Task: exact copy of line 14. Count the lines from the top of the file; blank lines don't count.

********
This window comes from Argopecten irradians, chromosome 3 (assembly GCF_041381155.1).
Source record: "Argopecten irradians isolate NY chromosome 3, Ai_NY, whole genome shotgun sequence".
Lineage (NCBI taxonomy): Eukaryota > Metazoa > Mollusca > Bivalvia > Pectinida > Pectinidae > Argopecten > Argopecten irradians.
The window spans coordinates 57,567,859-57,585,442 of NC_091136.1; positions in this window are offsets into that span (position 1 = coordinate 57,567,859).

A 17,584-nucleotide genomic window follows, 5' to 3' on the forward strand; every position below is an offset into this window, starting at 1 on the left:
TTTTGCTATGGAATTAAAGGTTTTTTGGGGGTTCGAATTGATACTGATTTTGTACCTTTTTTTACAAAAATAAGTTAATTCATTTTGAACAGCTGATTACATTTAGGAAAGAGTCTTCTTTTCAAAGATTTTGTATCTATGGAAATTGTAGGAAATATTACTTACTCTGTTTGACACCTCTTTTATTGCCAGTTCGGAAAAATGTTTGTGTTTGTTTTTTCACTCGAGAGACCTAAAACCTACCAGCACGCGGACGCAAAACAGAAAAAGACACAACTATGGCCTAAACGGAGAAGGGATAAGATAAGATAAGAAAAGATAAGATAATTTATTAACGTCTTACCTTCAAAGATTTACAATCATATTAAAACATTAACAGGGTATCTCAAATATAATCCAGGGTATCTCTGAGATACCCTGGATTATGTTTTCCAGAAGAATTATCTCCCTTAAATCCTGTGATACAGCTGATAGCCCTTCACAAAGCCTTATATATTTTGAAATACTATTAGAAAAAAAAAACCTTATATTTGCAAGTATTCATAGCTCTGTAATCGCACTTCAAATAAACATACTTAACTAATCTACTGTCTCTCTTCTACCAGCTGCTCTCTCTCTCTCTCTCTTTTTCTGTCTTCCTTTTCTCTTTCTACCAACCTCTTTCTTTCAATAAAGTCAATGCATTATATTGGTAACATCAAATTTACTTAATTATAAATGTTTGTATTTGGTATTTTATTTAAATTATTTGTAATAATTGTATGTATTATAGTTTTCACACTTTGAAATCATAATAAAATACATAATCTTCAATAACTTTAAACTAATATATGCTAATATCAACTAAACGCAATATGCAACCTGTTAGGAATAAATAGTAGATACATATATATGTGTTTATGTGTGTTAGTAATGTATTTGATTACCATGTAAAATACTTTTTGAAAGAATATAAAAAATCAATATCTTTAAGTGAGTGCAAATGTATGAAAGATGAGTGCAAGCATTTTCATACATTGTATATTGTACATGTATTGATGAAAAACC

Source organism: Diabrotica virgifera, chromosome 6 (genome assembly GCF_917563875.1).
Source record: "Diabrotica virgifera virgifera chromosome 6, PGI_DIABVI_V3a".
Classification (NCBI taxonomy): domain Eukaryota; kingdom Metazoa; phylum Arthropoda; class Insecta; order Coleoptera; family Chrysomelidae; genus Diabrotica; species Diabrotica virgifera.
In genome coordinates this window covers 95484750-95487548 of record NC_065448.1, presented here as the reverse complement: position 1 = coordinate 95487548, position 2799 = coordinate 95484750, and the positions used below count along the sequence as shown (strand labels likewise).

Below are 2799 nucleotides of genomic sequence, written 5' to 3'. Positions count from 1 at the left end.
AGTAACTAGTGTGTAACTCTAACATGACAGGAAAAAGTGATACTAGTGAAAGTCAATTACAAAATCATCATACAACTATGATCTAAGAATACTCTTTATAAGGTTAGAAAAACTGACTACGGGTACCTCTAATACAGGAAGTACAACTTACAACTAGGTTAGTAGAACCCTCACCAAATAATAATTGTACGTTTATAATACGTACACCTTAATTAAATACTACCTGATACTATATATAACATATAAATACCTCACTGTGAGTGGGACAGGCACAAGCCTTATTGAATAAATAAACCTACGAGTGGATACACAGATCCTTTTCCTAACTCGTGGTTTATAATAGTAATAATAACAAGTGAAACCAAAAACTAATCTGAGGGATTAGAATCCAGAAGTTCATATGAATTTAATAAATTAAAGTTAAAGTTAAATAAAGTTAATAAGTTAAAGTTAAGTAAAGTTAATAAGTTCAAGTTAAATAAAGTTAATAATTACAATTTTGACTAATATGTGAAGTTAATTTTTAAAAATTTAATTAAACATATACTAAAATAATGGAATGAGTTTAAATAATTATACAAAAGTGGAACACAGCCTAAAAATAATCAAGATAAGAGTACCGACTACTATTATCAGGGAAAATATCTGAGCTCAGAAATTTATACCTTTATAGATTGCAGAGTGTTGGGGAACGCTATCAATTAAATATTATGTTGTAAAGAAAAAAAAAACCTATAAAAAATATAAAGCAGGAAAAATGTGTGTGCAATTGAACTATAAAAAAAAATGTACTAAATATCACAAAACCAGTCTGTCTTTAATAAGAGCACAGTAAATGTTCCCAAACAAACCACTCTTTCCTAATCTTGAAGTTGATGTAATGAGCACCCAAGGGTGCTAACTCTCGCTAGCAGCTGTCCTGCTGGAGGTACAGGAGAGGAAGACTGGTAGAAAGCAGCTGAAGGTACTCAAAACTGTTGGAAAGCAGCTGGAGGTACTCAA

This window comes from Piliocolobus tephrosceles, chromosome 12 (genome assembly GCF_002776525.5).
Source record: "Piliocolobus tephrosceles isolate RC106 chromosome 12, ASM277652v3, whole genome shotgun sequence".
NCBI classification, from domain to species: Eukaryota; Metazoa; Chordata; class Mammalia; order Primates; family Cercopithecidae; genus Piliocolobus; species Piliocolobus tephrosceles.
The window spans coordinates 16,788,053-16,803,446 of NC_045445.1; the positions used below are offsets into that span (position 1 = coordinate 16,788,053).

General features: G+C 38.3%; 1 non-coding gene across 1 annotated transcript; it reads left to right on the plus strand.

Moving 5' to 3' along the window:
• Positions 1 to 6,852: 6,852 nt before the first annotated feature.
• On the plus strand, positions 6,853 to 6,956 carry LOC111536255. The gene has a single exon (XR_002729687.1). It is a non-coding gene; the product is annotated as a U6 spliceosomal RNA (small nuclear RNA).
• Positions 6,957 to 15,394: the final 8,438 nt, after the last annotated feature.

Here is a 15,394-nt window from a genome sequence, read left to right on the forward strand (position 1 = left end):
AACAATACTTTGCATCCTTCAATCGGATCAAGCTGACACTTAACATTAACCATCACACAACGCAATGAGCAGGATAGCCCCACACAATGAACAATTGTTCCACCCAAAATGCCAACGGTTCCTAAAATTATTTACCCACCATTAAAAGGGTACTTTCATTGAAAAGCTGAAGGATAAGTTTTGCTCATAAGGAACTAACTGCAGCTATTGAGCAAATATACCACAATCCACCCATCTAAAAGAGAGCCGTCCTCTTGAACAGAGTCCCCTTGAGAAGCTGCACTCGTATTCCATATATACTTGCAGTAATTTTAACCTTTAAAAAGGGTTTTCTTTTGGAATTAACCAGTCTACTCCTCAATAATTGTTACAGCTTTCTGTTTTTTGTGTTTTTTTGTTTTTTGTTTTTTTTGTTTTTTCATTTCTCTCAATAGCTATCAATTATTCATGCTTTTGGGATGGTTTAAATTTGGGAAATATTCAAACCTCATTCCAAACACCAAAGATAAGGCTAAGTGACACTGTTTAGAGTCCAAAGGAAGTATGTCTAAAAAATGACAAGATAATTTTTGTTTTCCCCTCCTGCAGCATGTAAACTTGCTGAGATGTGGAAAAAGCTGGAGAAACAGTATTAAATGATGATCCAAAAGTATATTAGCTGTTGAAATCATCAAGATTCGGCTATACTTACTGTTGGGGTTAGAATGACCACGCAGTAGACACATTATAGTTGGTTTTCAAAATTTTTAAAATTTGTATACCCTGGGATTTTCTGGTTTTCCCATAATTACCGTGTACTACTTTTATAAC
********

Source record: "Piliocolobus tephrosceles isolate RC106 chromosome 12, ASM277652v3, whole genome shotgun sequence".